Recently I was contacted by the owner of the website BFF Tokyo, and I ended up offering to do a review of his site. The site is relatively new and I will keep that in mind while writing the review.
In case you didn’t know, “BFF” stands for “Best Friends Forever”, and while this expression has been around for quite awhile it seems to have increased popularity of late, appearing in unexpected places.
BFF Tokyo’s mission statement is pretty well written so I’ll quote it here to start things off:
We are the site for getting information on how to learn Japanese, finding a job or apartment, and other things to make your life in Tokyo enjoyable.
Look and Feel
The website seems to be run on a relatively low budget as evidenced by the simple layout and design. This isn’t necessarily a bad thing, and low-budget sites can have really good content.
A minor annoyance of the site is that at first glance I couldn’t tell if some of the links were ads from 3rd party sites or instead associated with the site itself. The images below the “Work in Tokyo” section on the main page are one example of this. On inspection, it seems like the latter. I think part of the reason I felt this way was the usage of young women in some of the pictures, but as that is a pretty effective marketing technique there is nothing wrong with employing it (to a certain extent).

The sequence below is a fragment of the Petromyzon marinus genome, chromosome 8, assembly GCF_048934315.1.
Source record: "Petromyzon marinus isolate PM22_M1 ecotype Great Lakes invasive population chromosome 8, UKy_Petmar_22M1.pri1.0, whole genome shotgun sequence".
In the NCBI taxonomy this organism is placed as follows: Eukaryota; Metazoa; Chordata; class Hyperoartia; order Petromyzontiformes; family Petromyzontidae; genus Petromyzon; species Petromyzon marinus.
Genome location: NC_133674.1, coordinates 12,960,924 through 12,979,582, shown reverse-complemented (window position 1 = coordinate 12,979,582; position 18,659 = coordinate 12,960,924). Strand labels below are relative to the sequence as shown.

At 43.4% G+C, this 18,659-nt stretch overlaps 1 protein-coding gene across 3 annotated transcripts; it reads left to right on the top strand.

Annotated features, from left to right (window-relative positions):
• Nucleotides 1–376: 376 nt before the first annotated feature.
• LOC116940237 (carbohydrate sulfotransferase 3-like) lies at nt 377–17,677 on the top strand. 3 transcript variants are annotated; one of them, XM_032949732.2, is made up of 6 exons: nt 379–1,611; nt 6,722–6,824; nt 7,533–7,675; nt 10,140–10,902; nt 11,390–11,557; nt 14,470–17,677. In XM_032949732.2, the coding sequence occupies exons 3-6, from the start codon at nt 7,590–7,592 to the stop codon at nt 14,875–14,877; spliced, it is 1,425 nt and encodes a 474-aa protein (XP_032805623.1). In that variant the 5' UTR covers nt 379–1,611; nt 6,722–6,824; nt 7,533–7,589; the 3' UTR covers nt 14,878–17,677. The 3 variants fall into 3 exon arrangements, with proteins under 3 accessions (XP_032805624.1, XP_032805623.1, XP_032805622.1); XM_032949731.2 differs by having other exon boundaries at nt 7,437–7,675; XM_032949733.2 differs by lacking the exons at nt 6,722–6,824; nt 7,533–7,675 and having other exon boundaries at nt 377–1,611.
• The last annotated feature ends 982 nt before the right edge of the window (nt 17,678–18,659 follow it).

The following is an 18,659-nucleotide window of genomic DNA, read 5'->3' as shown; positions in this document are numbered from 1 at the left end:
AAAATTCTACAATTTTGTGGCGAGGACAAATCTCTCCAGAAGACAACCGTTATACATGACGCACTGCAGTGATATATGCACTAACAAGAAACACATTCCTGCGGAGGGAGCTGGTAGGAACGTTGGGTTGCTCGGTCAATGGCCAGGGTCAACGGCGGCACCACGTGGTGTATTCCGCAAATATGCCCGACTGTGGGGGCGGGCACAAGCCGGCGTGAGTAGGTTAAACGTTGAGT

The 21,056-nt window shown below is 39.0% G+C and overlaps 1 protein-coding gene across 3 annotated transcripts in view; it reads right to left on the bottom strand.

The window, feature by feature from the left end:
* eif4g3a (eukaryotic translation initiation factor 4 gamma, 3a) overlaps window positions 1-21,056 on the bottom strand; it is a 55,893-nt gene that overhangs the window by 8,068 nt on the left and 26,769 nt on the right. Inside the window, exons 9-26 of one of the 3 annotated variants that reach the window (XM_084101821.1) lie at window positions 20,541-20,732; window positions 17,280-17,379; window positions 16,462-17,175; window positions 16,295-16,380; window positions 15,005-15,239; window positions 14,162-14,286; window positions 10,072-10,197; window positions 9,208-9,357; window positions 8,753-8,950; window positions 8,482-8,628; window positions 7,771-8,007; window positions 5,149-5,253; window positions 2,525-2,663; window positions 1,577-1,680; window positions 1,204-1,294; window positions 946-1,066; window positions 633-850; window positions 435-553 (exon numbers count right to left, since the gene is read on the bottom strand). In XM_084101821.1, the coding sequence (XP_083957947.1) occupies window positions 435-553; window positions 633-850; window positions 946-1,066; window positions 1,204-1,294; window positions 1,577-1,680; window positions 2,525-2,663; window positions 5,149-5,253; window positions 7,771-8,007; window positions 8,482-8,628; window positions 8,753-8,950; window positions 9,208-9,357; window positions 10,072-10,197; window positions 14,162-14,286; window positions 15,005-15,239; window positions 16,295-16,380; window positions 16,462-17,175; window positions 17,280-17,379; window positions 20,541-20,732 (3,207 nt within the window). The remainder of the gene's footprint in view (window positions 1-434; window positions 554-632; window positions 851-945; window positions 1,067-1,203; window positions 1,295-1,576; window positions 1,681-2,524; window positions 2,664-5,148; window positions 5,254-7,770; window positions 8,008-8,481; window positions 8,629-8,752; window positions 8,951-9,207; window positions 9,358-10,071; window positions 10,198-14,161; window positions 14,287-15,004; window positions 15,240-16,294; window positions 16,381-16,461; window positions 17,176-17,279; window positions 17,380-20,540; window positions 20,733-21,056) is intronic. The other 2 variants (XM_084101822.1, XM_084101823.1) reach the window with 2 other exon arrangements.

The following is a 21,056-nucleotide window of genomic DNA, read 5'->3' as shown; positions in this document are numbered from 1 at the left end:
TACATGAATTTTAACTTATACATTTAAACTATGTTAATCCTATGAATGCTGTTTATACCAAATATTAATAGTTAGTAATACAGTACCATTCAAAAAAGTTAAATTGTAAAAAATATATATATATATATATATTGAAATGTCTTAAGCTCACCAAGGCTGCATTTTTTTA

Design-wise, the top portion of the website feels like it could use some work, mainly because of all the wasted space on either side of the square-shaped logo. The banner itself is quite tall, and on my computer takes up roughly 30-40% of the entire screen space (before scrolling downwards). There are some other minor issues with the design:
- Yellow text color against a white background is hard to read in some places
- Image(s) are too big to fit on the screen (like on the top of the “Work” page), though this could be purposeful
- The “Ultimate Guide for Visas to Japan” image on main page is larger than other images on the same line
- There is an error about not finding any posts on the bottom of the page, even though I didn’t search for anything.
Another minor annoyance is how the pages tend to pretty long––I measured one as having around 40 pages worth of content (meaning it took 40 page down presses to get to the bottom). I realize that this technique helps with search engine indexing, but personally I prefer more bite-sized pages that are to the point and link to other relevant pages.
Editing Quality and Tone
Before I talk about the content itself, I wanted to say a word about the editing quality, writing style, and overall tone. I have not read every word on the site, so please keep in mind my feedback is based on the portions I did read.